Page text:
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Netflix HDR update is good news for Google Pixel owners

Netflix HDR update is good news for Google Pixel owners

Netflix has just announced some good news for Google Pixel owners: You can now watch (some of) your favorite shows and movies in HDR and HD quality. When a new device comes out, Netflix doesn't immediately add HD and HDR support, and owners of these phones or tablets typically have to wait until the necessary software support is put in place on a device-by-device basis. In the case of these new Google Pixels, some users have been waiting quite a long while.

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Google Assistant no longer requires wake word to stop talking

Google Assistant no longer requires wake word to stop talking

Google has announced a small but highly convenient Google Assistant tweak: the AI will now silence itself when you tell it to "stop." This change eliminates the need to use the "Hey Google" wake word before telling Assistant to cancel a response, which is awkward when the AI is rambling about something you don't want to hear. The change is now live.

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Android app public preview hits Windows 11 to bring ‘new era of the PC’

Android app public preview hits Windows 11 to bring ‘new era of the PC’

Microsoft has just announced that it will soon release a much-anticipated update: Windows 11 will feature Android apps. This cooperation between Windows and Android marks a welcome change. Although many Windows users found various workarounds and emulators to run Android on their PC before, Microsoft seems to be planning to make the process much more streamlined.

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This is how Google plans to track you now

This is how Google plans to track you now

Google's Privacy Sandbox – an initiative that claims to simultaneously protect users' online privacy while also providing businesses with the information needed for targeted advertising – is getting a new feature that supposedly improves the latter without compromising the former. It's called Topics, and according to Google, it's meant to keep track of your potential interests without actively tracking your activity. Kind of.

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Chromebook Adaptive Charging aims for big gains in battery life

Chromebook Adaptive Charging aims for big gains in battery life

Chrome OS is specifically designed to cater to users who mainly rely on online tools for getting most of the work done on their PCs. Because of this web-first approach, Chromebooks often suffice with minimal hardware, which helps them achieve exceptional battery life. Now, Chromebooks are expected to receive a feature from Google's Pixel lineup to help them achieve a longer and healthier battery lifespan.

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Google Docs now lets you watermark your documents: Here’s how

Google Docs now lets you watermark your documents: Here’s how

Google Docs may be among the most feature-packed word processors out there, but until recently, it lacked the ability to do something as mundane as watermarking a document. That was until September 2021, when Google finally brought the ability to upload image watermarks. Even though this was better than having no option to watermark documents at all, people still longed for Google Docs to come up with the ability to create and add their own text-based watermark right from within the app.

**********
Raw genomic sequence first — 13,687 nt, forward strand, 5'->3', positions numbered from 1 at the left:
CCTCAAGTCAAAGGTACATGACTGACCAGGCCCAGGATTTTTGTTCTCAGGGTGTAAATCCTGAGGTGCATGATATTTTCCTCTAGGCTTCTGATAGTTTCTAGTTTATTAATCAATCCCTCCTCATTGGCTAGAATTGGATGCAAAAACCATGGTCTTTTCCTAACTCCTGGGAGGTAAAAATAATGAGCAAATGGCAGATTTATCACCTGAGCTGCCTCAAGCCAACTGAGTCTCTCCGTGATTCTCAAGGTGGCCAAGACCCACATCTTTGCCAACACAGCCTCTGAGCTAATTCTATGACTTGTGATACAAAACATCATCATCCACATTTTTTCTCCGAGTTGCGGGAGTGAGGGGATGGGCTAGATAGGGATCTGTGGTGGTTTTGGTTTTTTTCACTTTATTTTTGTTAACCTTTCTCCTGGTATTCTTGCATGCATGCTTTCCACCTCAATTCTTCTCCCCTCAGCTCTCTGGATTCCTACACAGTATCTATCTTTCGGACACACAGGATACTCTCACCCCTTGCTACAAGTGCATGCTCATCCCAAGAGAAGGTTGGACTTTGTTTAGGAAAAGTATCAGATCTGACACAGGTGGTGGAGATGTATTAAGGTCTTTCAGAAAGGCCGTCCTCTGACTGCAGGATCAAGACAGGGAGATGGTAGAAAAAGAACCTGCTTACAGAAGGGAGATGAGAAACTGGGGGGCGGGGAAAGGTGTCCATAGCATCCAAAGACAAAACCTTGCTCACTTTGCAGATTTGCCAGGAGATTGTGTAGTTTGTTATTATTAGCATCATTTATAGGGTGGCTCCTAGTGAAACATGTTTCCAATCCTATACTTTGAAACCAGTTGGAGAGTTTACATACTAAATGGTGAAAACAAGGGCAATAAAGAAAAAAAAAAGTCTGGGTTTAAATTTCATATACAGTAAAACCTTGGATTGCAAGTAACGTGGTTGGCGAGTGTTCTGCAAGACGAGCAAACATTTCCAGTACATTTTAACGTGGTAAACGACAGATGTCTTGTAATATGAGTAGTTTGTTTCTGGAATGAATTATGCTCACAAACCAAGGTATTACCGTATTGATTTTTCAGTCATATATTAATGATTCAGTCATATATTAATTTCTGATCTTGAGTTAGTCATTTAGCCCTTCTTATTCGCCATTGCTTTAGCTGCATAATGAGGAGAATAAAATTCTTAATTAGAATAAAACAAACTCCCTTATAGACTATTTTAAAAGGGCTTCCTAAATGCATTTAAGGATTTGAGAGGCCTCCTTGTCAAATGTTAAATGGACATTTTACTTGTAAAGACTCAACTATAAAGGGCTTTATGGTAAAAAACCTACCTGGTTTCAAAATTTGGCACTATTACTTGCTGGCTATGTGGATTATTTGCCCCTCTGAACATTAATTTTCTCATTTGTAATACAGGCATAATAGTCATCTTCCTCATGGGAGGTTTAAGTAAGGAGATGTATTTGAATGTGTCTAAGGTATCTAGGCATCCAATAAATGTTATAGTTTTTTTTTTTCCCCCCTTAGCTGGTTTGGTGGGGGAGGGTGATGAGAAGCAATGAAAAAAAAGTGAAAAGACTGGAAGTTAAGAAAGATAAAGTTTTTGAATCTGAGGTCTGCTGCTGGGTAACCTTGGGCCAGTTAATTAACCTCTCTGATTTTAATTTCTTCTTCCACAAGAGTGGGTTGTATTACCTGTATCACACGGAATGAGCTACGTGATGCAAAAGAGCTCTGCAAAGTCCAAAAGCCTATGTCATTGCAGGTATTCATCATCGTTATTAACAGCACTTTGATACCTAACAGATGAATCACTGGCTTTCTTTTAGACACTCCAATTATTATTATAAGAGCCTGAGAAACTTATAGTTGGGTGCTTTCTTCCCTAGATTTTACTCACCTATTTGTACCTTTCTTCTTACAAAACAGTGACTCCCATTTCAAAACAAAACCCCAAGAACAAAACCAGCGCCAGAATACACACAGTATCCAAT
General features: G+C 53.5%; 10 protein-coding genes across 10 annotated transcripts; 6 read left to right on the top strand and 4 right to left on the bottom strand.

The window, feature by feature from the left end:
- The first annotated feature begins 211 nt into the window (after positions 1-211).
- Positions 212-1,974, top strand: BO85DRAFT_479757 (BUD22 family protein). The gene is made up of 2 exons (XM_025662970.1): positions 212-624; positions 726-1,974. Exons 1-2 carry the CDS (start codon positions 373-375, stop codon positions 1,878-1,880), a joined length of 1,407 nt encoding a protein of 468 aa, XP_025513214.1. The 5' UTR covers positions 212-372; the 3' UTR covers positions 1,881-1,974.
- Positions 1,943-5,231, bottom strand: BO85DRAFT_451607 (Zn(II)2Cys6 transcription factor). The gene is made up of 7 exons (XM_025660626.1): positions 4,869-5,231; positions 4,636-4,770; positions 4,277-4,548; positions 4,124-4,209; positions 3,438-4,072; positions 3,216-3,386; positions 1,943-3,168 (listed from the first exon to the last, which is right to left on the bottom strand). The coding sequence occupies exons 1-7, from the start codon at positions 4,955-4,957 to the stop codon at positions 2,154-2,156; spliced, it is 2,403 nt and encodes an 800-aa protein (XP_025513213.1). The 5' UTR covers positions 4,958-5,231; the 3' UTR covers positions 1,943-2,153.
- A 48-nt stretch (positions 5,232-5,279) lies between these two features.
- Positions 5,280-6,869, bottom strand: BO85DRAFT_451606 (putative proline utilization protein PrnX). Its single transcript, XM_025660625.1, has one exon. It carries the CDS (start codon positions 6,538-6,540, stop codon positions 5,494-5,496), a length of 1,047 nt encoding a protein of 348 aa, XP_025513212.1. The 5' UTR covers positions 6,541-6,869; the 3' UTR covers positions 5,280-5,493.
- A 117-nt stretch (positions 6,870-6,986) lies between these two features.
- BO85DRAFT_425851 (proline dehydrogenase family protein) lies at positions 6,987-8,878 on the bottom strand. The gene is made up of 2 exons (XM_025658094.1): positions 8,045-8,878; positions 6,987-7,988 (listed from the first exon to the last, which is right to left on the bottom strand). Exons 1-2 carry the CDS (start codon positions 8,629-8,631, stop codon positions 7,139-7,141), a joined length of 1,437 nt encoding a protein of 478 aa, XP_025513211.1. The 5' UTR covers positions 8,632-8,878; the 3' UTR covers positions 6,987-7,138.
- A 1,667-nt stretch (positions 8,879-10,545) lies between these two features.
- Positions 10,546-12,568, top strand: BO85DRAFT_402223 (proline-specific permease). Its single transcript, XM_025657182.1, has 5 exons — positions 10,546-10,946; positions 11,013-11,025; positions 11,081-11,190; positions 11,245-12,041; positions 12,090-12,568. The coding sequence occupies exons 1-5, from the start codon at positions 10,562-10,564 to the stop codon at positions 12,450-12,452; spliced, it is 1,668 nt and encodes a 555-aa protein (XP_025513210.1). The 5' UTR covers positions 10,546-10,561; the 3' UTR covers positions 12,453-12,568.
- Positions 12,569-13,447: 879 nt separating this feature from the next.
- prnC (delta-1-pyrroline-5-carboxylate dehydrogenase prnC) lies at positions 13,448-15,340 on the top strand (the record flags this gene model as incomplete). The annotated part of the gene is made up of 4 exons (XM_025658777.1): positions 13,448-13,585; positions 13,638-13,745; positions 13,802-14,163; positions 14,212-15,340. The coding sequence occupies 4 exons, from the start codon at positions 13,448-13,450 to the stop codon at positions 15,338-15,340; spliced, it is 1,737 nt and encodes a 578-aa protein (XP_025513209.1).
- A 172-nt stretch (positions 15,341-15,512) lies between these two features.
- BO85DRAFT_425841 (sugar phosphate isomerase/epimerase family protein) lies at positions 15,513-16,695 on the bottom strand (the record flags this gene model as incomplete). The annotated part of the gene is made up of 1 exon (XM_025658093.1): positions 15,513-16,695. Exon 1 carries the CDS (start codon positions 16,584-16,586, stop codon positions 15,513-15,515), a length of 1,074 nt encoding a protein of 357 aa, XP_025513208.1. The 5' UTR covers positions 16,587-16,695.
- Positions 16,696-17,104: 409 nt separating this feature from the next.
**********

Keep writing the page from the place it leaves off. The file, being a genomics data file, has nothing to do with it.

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Leaked Google Pixel foldable clues point to a more affordable gadget

Leaked Google Pixel foldable clues point to a more affordable gadget

There is no denying that Google has been toying around with the idea of a foldable smartphone for a while now. Through 2021, we heard multiple reports of the company working on a much-talked-about device that even received an unoriginal name; the 'Pixel Foldable.' Towards the end of 2021, reports came in indicating that Google was no longer pursuing a foldable strategy and that the Pixel Foldable was essentially dead. This even prompted SlashGear' Ewdison Then to pen an op-ed elaborating why it would be a missed opportunity for Google, and the larger Android ecosystem.

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New Chromecast device leak hints at cheaper Google TV option

New Chromecast device leak hints at cheaper Google TV option

With Google juggling so many platforms, it's not easy to keep track of them, much less figure out which one will eventually get axed. This is even more uncertain on the entertainment and multimedia side, where Google has already retired a few services and platforms in the past years. Even the old Chromecast is not safe, with the advent of the Android-powered Google TV. Now it seems that Google might also be shifting away from the Chromecast's standard design, depending on which rumor you're willing to give credence to.

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Beijing Winter Olympics athletes warned to use burner phones: Here’s why

Beijing Winter Olympics athletes warned to use burner phones: Here’s why

China will be hosting the XXIV Olympic Winter Games in its capital Beijing starting February 4, 2022. Ahead of the multi-sport event, the country is taking excessive precautions to prevent the spread of the Omicron variant of COVID-19 by tightening restrictions and mass testing of citizens using unusual and uncomfortable methods (via Insider). To curb the spread of COVID-19 through the athletes arriving in the country, the Chinese authorities will use an app called My2022 for COVID monitoring and contact tracing.